Meet The Experts – Overtraining Part 2

Meet The Experts – Overtraining Part 2

The boys at Cross Fit City Road are back again with the second instalment on overtraining.


It's possible I gave the wrong impression in Part 1. The chances of being truly overtrained when you train less than five hours a week is minimal. If you found yourself testing positive for a number of the symptoms of overtraining, the likelihood is that you are under-recovered, not overtrained.

What's the difference? Overtrained means your body has no spare capacity for recovery, no matter you do. This is very rare. Besides this, you can be practically overtrained. This means that your body does have spare capacity for recovery, but you have no practical resources for accessing that spare capacity. On the other hand under-recovered means you have spare capacity and you have the practical means to access it.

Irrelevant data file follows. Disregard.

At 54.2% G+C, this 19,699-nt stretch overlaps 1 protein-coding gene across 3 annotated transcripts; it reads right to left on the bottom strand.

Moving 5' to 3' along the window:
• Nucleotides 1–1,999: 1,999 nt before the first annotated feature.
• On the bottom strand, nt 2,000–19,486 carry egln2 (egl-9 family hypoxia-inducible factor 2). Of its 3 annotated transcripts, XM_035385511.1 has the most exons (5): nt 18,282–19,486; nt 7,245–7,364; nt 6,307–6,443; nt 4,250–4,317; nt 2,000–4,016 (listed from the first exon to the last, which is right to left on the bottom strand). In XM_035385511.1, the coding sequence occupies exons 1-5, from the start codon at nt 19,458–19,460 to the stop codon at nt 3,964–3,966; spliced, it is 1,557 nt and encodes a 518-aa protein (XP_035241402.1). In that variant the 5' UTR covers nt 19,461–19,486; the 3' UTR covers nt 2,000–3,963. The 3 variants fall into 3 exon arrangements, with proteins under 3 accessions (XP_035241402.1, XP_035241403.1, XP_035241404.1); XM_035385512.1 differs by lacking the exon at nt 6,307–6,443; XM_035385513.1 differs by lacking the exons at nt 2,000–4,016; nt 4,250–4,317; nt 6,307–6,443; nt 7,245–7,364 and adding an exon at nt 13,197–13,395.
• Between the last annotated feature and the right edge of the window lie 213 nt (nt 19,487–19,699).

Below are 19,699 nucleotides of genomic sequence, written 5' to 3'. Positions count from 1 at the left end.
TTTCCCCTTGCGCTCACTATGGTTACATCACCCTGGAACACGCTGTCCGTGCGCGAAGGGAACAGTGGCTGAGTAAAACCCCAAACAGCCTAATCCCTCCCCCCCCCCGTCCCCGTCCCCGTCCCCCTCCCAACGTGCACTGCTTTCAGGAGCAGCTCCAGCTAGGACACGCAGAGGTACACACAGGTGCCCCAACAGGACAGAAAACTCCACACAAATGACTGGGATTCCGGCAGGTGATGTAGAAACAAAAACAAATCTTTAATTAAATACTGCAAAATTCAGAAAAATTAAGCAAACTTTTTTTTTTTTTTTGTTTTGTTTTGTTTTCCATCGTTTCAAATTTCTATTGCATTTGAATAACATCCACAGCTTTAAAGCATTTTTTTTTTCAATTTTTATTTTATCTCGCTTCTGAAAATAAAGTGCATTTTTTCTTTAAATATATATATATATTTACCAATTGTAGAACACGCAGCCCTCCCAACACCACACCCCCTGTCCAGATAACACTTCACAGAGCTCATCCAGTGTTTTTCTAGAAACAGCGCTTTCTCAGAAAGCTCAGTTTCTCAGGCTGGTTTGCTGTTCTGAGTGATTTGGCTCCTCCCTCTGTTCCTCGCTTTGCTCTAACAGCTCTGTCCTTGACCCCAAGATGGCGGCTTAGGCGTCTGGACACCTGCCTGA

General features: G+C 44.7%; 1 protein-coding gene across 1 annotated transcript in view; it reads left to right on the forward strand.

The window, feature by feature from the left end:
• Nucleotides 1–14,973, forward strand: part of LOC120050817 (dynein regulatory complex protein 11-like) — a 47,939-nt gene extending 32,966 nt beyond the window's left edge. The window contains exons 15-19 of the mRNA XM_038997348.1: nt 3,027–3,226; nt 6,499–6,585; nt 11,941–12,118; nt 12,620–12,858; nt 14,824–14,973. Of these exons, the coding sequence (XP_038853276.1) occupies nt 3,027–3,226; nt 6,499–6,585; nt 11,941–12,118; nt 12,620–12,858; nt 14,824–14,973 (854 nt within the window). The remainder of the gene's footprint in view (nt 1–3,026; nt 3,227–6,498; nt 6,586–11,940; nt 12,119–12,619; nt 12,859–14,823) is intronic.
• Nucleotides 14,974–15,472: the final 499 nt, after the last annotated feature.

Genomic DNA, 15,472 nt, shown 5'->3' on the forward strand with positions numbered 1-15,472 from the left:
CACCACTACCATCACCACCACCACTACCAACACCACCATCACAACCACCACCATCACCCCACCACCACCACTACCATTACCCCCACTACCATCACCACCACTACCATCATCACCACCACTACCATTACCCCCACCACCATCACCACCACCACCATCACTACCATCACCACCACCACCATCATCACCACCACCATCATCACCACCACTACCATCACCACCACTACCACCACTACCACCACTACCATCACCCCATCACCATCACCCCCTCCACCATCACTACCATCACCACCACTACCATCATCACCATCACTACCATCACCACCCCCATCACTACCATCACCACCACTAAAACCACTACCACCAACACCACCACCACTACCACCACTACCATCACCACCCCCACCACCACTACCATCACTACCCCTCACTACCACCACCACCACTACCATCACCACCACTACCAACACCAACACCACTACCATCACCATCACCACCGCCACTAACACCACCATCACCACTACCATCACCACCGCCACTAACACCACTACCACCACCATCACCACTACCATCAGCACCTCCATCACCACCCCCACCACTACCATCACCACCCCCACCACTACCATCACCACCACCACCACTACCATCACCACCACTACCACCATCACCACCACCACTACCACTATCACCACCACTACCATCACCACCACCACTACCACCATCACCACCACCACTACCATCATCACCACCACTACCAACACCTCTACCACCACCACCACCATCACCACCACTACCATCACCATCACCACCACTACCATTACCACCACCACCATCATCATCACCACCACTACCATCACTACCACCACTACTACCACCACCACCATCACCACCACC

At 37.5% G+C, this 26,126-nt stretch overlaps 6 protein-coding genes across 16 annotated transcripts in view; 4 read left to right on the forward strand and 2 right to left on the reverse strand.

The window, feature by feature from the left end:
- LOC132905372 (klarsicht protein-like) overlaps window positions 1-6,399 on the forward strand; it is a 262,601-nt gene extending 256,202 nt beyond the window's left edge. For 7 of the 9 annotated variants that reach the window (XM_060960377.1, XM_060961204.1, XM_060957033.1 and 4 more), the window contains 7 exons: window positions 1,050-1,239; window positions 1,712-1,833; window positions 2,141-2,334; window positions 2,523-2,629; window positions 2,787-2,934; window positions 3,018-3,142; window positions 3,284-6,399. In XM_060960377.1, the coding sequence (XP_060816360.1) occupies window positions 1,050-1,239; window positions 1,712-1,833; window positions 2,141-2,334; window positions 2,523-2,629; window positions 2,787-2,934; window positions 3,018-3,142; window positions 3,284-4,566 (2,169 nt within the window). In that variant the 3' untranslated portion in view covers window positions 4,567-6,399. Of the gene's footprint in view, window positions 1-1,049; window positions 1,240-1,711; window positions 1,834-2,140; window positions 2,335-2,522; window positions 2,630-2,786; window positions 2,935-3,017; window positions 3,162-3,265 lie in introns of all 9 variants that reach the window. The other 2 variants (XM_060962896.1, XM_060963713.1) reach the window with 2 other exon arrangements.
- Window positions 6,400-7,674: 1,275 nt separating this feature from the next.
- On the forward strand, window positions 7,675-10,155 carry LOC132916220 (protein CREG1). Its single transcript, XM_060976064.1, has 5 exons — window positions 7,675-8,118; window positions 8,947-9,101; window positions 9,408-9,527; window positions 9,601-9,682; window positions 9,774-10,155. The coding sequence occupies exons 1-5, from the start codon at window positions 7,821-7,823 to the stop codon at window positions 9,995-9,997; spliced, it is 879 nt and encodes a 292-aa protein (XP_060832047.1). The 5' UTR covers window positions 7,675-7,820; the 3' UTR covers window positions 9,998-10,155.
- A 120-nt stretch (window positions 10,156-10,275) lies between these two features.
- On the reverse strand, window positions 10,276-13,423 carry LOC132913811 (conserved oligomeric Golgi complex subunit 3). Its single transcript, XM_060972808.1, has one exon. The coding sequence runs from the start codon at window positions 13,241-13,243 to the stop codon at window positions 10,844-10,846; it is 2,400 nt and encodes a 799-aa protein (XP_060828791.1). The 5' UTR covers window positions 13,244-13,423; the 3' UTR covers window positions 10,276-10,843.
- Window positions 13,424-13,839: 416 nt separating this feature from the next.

Real overtraining is not the issue. You have to decide if you're practically overtrained or under-recovered. In other words, could you be doing more to help your recovery within the limits presented by your career / family / personal life etc.?

So what you're going to do is ask yourself whether you could increase your efforts in any of the following areas without losing your job, your wife / husband or your grip on reality outside of the gym. I'll give you a hint: the answer is probably "yes". The better you do in the below areas, the better you will be able to recover. This means more fitness and better abs.


Nutrition - 5pts